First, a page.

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Old 12-03-2012, 08:50 PM   #10
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Does anyone know whether the Republican proposal included a list of the specific loopholes and deductions to be eliminated, and the amount of additional revenue expected from each? If so, can you provide a link to the list? thx
Supposedly the idea of caps or closing loopholes is not new. It's something they've been proposing since August 2011 when they had the debt ceiling standoff -- which incidentally they want the option to use again to force through more cuts.

Romney didn't specify which deductions either.

What is new today is the GOP specifying the changes to entitlements.
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Old 12-03-2012, 09:07 PM   #11
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I think they are going to have to come to a short term agreement on the way to a long term agreement. As you said, they can't work all of this stuff out in a few weeks.

Ultimately, I find it amazing that both sides are willing to give the upper middle class a complete pass on taxes. I think they need to weed out some of our deductions, and I don't think they should limit it just to the $250k+ crowd.

As a married homeowner (and new father), I am getting an incredibly sweet deal tax-wise. We pay lower tax rates than many people I know that make half as much. That doesn't make sense to me.


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I haven't seen a list of such loopholes/deductions. Most of the talk (during the election and more recently in Senator Bob Corker's proposal) have steered clear of the minefield of eliminating specific deductions. Instead, the proposals cap these deductions (e.g. Corker would limit them to $50,000). I think this is designed to avoid targeting any specific sacred cows. It's probably a politically smart approach. Also, as a practical mater, with just a few weeks left it may be impractical to weed through the mountains of special tax treatments and deductions. This effectively neutralizes many of them in an easy way. Unfortunately, it leaves the tax code a mess. On the other hand, it might serve as an effective brake on further encroachment of deductions and "special deals": If such a cap remains in place, it would be very obvious if someone tried to lift it.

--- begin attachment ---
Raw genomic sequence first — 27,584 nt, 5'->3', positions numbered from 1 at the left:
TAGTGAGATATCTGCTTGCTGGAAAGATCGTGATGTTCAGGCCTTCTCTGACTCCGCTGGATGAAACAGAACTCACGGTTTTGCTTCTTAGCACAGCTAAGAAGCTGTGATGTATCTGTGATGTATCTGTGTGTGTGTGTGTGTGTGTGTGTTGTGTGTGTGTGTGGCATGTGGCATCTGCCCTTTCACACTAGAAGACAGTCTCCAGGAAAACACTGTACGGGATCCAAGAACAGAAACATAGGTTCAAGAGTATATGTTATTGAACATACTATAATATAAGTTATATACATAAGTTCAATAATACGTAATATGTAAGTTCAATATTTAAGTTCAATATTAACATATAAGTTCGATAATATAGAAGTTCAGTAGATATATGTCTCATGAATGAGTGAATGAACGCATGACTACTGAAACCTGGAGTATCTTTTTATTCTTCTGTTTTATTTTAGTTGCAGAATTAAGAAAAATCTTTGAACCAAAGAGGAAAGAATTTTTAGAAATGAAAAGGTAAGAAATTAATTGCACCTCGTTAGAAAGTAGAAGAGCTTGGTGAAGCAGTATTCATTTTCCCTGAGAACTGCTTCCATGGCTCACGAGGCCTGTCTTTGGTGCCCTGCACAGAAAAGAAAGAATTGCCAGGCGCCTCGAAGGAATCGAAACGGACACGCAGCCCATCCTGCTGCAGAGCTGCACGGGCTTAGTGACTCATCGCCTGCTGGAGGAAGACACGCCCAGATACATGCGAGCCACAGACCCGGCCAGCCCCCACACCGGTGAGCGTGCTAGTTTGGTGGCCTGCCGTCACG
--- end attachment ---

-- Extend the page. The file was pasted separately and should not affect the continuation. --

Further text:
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Old 12-03-2012, 09:36 PM   #12
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Ultimately, I find it amazing that both sides are willing to give the upper middle class a complete pass on taxes. I think they need to weed out some of our deductions, and I don't think they should limit it just to the $250k+ crowd.

As a married homeowner (and new father), I am getting an incredibly sweet deal tax-wise. We pay lower tax rates than many people I know that make half as much. That doesn't make sense to me.
Lodge a complaint with the congress and president.

But don't worry, once we get on the taxes going up train, we will learn that there are not enough rich guys, or that too many so called rich guys have found ways to stucture income to minimize taxes, and you will certainly get your chance to pay more.

Ha
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Old 12-03-2012, 09:51 PM   #13
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...As a married homeowner (and new father), I am getting an incredibly sweet deal tax-wise. We pay lower tax rates than many people I know that make half as much. That doesn't make sense to me.
I don't get that - can you explain what you are talking about? Since tax rates vary with income if you make twice as much as someone else your tax rate should be higher.
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Old 12-03-2012, 10:00 PM   #14